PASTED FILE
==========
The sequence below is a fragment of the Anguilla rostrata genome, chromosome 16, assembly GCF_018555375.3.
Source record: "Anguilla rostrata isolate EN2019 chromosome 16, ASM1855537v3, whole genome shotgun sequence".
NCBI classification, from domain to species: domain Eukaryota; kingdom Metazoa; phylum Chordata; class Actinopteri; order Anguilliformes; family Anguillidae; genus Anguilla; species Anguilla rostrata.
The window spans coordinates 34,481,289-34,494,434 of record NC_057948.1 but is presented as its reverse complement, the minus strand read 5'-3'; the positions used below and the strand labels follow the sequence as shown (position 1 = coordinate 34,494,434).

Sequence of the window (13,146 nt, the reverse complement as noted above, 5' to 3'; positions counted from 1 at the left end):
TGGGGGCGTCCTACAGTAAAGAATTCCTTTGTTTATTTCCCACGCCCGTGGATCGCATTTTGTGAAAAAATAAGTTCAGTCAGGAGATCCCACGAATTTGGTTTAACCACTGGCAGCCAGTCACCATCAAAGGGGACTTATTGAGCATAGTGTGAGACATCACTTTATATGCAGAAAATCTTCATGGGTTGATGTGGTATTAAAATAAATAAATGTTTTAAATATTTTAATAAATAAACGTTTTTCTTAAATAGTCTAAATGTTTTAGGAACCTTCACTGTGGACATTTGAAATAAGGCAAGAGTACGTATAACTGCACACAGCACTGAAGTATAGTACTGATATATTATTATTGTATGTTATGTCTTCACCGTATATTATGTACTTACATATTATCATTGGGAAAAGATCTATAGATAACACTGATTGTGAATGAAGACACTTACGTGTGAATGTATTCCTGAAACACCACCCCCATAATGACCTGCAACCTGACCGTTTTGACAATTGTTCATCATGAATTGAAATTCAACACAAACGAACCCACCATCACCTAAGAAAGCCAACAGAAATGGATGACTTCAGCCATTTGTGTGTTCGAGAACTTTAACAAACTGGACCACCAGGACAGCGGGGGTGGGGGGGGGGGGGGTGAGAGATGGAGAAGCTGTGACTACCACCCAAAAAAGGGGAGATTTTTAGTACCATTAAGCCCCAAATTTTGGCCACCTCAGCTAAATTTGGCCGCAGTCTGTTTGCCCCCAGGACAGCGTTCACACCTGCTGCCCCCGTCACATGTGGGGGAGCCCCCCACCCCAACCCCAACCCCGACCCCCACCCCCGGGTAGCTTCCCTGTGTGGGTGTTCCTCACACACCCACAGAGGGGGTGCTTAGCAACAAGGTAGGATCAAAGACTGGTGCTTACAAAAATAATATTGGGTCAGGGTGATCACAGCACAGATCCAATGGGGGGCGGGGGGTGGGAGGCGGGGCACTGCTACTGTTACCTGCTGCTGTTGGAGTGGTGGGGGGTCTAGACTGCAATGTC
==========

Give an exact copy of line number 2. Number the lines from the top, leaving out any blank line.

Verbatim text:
Source record: "Anguilla rostrata isolate EN2019 chromosome 16, ASM1855537v3, whole genome shotgun sequence".